Getting a Tour of the Temples and Dealing with Locals
Bangkok Travel Blog› entry 35 of 41 › view all entries
On Monday morning, I woke up early, as I had a tour guide picking me up at 7:30 am. He was on time. He showed up in an air conditioned van with 6 other tourists. Four of the tourists were from London and the other two were from India. I got to know a few of them and we all shared stories about what to see, expect and what to avoid in Bangkok and in other cities. It was good being around other people that spoke English and had shared similar experiences. The Temple tour was neat.
The tour guide’s name was Sanwan, but he asked us to call him “One”. The driver’s name was Tuahl (I think that’s how you spell it) but he asked us to call the driver “Two”. Ha ha! I thought that was amusing.
There were six other people that participated in this tour. There was a couple from London, then two single guys from London, who had spent two weeks in another part of Thailand fishing and there were two men from India, whose wives kept calling them to yell at them (apparently they didn’t call their wives the previous night and had some explaining to do). All of the other tourists were friendly. We introduced ourselves to each other and talked about our experience - where we’d been in Bangkok already, other countries we had visited, etc.
The tour started by visiting the Wat Timit first. This temple houses the Golden Buddha. There were monks praying in there, and I learned that today was a Buddhist Holiday. I learned it was Makha Bucha Day. This day represents a great deal in terms of the development of Buddhism in Thailand.
Next we went to see the giant Reclining Buddha at Wat Pho temple. This was my favorite statue of a Buddha. It is huge! This reclining Buddha is 46 meters long and 15 meters high! I was trying to get a good picture of it, but it was difficult to get a good shot that truly depicted its grandeur. None of my pictures give it justice! A temple has stood on these grounds since the 16th century. Today, this site is known as the national headquarters for the teaching and preservation of traditional Thai medicine, including Thai massage (did I tell you all that there are massage parlors EVERYWHERE in Bangkok?)
After walking around Wat Pho, we went to visit the Marble Temple at Wat Benchamabophit.
At the end of the tour, the tour guide took us to a Gem and Jewelry factory, which had not been stated in the itinerary. Similar to how it all worked in India and in China, we gathered that the drivers benefited somehow from taking tourists to these factories. We first got a tour of the factory, where we saw locals carving jewels and working with the jewelry, and then we were ushered into a store where a local staff member stuck to you and followed you around while you looked to see what he could talk you into purchasing. When you tell them you don’t want to buy any jewels, they then usher you into a souvenir shop where you can buy magnets and wallets, etc. I bought a few souvenirs.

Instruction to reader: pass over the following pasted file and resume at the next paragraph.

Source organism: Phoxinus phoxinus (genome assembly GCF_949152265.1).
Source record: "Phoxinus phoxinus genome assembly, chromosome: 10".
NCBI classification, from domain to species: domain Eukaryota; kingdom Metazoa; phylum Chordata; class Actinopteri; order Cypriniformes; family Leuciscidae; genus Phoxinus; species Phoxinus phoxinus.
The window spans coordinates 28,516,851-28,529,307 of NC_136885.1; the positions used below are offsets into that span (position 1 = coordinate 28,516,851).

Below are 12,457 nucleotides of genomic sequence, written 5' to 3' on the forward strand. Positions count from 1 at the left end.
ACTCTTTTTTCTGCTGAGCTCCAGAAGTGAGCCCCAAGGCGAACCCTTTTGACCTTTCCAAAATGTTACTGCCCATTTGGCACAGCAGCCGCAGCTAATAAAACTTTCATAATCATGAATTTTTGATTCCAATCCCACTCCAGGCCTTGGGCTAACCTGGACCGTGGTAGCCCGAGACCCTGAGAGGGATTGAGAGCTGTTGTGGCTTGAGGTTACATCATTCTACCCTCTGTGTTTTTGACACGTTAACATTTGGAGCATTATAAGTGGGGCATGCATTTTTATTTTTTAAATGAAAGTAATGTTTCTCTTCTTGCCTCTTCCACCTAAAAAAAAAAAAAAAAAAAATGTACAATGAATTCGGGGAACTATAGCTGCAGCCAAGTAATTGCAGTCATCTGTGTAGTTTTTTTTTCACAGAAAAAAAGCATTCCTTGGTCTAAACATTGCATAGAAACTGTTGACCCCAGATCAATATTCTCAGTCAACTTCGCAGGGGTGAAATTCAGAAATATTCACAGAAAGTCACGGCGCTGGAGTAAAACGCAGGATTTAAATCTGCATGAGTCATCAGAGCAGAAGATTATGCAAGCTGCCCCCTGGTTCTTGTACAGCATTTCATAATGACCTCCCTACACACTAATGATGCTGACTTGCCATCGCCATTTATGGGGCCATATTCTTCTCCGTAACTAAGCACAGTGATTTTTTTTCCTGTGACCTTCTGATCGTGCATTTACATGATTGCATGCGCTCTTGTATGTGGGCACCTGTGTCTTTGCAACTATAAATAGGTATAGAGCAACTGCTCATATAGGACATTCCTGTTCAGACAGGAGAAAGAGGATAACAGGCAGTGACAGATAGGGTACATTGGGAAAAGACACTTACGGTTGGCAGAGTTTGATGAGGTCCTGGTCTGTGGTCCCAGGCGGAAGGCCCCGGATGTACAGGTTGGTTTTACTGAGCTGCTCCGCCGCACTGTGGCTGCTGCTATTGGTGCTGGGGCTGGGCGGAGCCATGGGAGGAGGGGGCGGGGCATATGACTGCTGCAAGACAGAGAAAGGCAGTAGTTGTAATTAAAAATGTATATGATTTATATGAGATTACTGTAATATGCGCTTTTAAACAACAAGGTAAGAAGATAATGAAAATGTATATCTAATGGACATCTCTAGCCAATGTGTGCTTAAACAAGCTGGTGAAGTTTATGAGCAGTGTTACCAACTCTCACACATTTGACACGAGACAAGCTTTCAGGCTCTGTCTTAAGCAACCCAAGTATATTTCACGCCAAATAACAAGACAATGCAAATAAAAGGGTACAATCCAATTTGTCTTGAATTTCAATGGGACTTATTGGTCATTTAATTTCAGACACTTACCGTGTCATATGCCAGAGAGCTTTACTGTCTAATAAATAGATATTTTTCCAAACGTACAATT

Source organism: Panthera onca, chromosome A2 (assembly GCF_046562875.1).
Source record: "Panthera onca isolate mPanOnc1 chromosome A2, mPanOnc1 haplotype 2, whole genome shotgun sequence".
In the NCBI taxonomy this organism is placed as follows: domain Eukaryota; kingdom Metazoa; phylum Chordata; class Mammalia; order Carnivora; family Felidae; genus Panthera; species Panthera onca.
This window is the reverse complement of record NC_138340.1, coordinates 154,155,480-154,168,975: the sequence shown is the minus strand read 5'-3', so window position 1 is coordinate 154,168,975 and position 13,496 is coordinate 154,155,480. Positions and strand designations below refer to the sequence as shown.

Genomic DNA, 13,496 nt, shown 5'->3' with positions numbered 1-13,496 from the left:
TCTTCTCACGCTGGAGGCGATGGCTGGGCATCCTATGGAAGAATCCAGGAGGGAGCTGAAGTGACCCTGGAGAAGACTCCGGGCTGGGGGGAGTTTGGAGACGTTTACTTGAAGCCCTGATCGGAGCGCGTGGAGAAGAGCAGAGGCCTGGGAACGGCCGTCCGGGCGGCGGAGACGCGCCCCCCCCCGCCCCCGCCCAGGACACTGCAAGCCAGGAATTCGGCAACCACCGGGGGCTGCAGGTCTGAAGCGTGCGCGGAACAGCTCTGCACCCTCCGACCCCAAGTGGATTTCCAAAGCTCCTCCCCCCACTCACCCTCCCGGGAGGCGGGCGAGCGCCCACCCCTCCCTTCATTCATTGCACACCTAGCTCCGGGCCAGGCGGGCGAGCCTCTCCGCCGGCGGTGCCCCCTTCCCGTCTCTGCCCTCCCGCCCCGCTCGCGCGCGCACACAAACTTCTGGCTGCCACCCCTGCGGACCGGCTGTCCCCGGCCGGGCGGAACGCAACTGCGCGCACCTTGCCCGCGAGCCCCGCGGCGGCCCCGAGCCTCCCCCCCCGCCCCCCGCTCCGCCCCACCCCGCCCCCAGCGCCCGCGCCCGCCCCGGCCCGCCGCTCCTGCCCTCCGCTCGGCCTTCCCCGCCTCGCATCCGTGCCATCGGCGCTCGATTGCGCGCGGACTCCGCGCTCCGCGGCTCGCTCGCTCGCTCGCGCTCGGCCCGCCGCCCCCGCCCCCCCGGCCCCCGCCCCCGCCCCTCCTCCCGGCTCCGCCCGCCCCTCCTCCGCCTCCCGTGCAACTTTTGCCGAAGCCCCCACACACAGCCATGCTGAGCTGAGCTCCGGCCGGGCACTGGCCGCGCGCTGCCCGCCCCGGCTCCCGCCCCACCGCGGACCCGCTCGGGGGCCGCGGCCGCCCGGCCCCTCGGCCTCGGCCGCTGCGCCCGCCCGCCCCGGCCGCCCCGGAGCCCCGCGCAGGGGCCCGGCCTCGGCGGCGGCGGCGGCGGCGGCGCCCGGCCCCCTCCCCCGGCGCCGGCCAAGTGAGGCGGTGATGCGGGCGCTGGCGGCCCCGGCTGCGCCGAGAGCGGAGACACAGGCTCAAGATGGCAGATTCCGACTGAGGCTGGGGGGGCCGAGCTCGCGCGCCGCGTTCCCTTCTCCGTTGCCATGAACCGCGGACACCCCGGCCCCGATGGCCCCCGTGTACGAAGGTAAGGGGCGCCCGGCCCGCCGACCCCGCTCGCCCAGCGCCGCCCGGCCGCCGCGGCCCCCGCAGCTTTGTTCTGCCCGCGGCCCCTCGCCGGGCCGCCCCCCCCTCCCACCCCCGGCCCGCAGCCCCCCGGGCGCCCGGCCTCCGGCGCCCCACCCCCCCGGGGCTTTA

I was back in the hotel by 1 pm. I asked the hotel guide for another recommendation for lunch and had better Pad Thai (this time it came with shrimp) and a delicious Thai Iced Tea. As I was about half way through my drink, I realized the drink had ice in it (I had been trying to stay away from local water and ice, to avoid getting sick). I decided I had already drunk half of it, so no sense in not drinking the last bit. Good news – I didn’t get sick.
Outside the hotel, there are normally cabs waiting to pick up tourists. I had seen one cab driver there when I got back from my tour, then when I went out to the restaurant and he was still there when I returned from the restaurant.
I decided after a late lunch that I should venture out and see more sights. So from the restaurant, I walked over to the hotel, where was approached by the driver I had seen standing outside the last few times I had entered and left the hotel. He immediately asked me if I needed a cab to go somewhere.
So I thought we were about to play the game of negotiating cab fares. I knew the fare to get to where I wanted to go would be no more than 100B, as that’s what I had paid to get to the tourist area the previous day.
I told him I needed a cab. He immediately asks me where I am going. I tell him. He quickly tells me, 100B to get there, wait for you and bring you back.
So I flat out asked him, “What’s the catch?” He looked at me like he didn’t understand. So I told him, “You are charging cheap price to take me there, wait for me for one or two hours and bring me back here. Why?” He knew I was on to him. So I began walking away to ask another cab driver for help, because I didn’t see the bell boy standing out there. The man who I had just questioned followed me and repeated his fare to me.
I told him, “Good price, but why so good?” So he fessed up.
I was pretty proud of myself for catching on and playing the game better than I thought I could play.
He was honest. He said, “OK – I take you to where you want to go, but first we make quick stop at Tailor Shop (side note: there are tailor shops, people sewing on streets and massage parlors everywhere you look in Bangkok), you look around for 10 minutes, then I take you to where you want to go, then we come back to hotel, but on the way back we make another quick stop at a Jewelry shop, you look and we arrive at hotel.”
Ah ha! I knew there was a catch.